Skylights featured on Astronomy Picture of the Day

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Skylights featured six times on Earth Science Picture of the Day:
1 , 2 , 3 , 4 , 5 , 6

Sunshine through clouds

Photo of the Week. Given any chance at all, the Sun will shine through the darkest of clouds. (See a broader view.)

Astronomy news for the week starting Friday, June 16, 2006.

Skylights' "Picture of the Week" for February 24 was recently featured on the Earth Science Picture of the Day .

We begin our week with the Moon in its waning gibbous phase just shy of third quarter, that phase reached on Sunday, June 18. Bracketed between Uranus and Venus, the Moon passes Uranus on Saturday the 17th. After the quarter, it then wanes in its crescent phase through the end of the week (Friday the 23rd), when it will be seen to the northeast of Venus (which rises as dawn begins), the duo presenting us with a pretty sight.

Two big events mark the week. The first involves us and the Sun, as the latter crosses the Summer Solstice near the Taurus-Gemini border at 7:26 AM CDT (8:26 EDT, 6:26 MDT, 5:26 PDT, earlier in Hawaii and Alaska) on Wednesday, June 21, marking the beginning of astronomical summer in the northern hemisphere. At that time, the northern axis of the Earth will lean directly toward the Sun (tilted through its 23.4 degree angle relative to the orbital perpendicular), the Sun will be overhead at the Tropic of Cancer (23.4 degrees north latitude), and will be circumpolar (not setting) at and above the Arctic Circle (66.6 degrees north, though because of atmospheric refraction and finite angular solar diameter, a bit to the south of the Circle).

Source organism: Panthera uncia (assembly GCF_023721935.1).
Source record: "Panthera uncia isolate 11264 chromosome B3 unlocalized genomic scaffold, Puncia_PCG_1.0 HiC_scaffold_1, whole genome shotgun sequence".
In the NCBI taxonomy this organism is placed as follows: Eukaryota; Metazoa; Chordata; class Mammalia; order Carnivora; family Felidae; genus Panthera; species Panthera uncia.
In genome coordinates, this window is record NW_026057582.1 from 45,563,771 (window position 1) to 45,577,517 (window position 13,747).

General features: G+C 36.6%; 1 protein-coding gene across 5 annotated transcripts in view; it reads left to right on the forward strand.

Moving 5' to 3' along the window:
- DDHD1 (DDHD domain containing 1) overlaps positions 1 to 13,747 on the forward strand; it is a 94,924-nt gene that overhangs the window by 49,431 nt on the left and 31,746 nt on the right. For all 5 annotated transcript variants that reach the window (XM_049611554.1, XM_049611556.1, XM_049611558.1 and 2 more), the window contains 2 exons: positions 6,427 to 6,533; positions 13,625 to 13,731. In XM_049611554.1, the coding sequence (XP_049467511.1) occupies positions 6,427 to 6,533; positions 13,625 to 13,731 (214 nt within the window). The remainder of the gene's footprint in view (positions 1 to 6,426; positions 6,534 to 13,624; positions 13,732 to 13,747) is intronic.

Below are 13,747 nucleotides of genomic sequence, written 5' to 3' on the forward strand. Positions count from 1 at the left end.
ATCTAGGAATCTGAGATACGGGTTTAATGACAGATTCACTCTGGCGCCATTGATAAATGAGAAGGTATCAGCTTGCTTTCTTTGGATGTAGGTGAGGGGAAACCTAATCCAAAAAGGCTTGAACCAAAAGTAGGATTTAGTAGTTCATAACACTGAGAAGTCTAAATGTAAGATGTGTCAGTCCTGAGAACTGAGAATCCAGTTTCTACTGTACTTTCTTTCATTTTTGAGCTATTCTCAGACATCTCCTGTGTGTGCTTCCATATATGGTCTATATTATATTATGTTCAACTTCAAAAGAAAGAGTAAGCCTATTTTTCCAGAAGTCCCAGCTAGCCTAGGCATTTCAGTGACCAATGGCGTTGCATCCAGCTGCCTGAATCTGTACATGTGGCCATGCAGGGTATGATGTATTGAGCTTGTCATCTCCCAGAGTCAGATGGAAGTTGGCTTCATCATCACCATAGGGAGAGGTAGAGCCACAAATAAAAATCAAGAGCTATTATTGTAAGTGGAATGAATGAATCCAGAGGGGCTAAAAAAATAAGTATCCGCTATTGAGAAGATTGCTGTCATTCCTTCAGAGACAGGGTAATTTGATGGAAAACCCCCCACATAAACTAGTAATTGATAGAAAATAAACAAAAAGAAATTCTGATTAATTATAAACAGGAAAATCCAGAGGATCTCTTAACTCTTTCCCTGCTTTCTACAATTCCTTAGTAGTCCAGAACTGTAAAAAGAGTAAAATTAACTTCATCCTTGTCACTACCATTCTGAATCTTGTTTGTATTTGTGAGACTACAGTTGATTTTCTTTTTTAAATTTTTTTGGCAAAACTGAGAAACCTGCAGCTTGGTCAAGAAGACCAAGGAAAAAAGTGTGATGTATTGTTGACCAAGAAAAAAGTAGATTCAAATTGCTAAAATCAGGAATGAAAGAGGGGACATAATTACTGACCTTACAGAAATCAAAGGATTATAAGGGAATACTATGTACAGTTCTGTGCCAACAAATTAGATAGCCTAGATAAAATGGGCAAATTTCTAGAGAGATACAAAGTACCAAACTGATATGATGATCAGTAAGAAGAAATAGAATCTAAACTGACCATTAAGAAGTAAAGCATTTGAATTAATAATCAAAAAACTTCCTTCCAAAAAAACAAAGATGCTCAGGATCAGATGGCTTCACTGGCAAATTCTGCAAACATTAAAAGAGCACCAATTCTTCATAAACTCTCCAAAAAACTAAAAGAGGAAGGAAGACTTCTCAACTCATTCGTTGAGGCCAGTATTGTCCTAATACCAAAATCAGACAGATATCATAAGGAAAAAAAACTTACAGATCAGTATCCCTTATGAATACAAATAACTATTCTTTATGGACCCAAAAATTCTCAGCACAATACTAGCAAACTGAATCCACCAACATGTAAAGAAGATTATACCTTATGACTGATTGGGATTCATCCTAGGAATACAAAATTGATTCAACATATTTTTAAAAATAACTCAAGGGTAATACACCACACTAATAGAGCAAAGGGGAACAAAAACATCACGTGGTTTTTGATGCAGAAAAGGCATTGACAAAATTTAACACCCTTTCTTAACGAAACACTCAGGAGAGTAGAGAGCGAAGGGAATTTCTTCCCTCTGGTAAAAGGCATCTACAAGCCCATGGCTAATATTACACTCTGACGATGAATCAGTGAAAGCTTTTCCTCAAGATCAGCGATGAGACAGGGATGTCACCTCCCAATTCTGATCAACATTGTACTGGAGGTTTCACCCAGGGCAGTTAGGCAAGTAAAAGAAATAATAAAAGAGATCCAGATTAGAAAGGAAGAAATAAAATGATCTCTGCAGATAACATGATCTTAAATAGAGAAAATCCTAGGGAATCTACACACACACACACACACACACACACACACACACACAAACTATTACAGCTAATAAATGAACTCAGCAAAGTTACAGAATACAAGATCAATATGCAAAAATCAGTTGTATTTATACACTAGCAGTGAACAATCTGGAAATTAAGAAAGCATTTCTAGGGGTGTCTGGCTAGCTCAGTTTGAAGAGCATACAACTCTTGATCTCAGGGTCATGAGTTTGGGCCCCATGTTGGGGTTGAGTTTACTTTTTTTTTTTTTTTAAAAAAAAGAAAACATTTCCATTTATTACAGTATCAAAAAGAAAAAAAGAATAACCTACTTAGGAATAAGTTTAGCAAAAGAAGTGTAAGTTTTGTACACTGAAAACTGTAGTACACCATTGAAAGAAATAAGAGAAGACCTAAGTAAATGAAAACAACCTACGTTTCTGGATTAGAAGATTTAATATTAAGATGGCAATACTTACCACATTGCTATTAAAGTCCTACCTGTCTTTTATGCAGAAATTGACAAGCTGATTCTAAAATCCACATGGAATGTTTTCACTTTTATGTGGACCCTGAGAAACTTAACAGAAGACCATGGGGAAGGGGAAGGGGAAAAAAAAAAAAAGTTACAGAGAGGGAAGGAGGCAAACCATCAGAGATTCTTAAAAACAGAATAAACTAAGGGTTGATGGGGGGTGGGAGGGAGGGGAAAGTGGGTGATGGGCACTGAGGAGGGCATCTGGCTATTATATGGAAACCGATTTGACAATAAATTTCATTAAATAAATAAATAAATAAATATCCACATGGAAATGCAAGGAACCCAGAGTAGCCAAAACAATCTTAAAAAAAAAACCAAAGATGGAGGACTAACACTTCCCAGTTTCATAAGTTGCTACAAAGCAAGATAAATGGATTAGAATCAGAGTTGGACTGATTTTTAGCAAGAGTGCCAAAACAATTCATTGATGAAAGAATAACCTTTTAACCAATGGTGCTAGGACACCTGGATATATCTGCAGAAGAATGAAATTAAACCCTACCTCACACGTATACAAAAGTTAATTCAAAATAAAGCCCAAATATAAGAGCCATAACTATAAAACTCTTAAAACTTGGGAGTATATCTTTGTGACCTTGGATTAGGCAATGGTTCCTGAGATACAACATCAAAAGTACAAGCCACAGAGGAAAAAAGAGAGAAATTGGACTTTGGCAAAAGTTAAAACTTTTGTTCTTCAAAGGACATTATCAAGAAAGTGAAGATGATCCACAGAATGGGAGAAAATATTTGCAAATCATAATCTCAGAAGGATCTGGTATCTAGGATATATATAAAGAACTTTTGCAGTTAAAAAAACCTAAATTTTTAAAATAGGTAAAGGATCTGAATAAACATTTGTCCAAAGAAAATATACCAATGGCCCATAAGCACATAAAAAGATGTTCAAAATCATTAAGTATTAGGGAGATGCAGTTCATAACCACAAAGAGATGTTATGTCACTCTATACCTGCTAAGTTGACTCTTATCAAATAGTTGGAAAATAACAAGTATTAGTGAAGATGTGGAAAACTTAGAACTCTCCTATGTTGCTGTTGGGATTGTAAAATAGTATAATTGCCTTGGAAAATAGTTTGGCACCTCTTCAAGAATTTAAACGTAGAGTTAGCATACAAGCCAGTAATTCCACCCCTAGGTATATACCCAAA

The other event is a lovely conjunction between Mars and Saturn. Mars has been moving up on Saturn for weeks now, and on Saturday the 17th will pass just 0.6 degrees to the north of the ringed planet. Look low to the west just after dark, as the pair will set around 11 PM. Then watch in subsequent nights as Mars, moving quickly toward the east, leaves Saturn behind. Though the two will look to be physically close, the pairing is only a line-of-sight effect, as Saturn will be 4.3 times farther away (Mars 2.3 times farther from the Sun than we are, Saturn 9.8). In spite of being farther, Saturn (at zeroth magnitude) is 3.6 times the brighter (Mars, reddish and at second magnitude) because it is so much larger and has bright reflective rings. At the same time, the Beehive Cluster in Cancer will be but half a degree away to the north, the "trio" making a unique and wonderful sight in binoculars.

In lesser news, Mercury hits its greatest eastern elongation on Tuesday the 20th, making it nicely visible in northwestern evening twilight. That same day, it passes six degrees south of Pollux in Gemini. With Uranus beginning retrograde (westerly) motion on Monday the 19th, only Jupiter is left to go, the giant planet crossing the meridian to the south in mid-twilight, then setting around 3 AM, about an hour before Venus rises.

We are beautifully into Bootes season, when the Herdsman rides high and nearly overhead around 9 PM along with its shining luminary, Arcturus, the fourth brightest star in the sky and the brightest of the northern hemisphere (just edging out Lyra's Vega). Down below is Spica in Virgo, and far below Spica lies vast Centaurus (whose southern reaches hold the closest and third brightest star, Alpha Centauri, which is out of reach for all in the US except those in the very far south).
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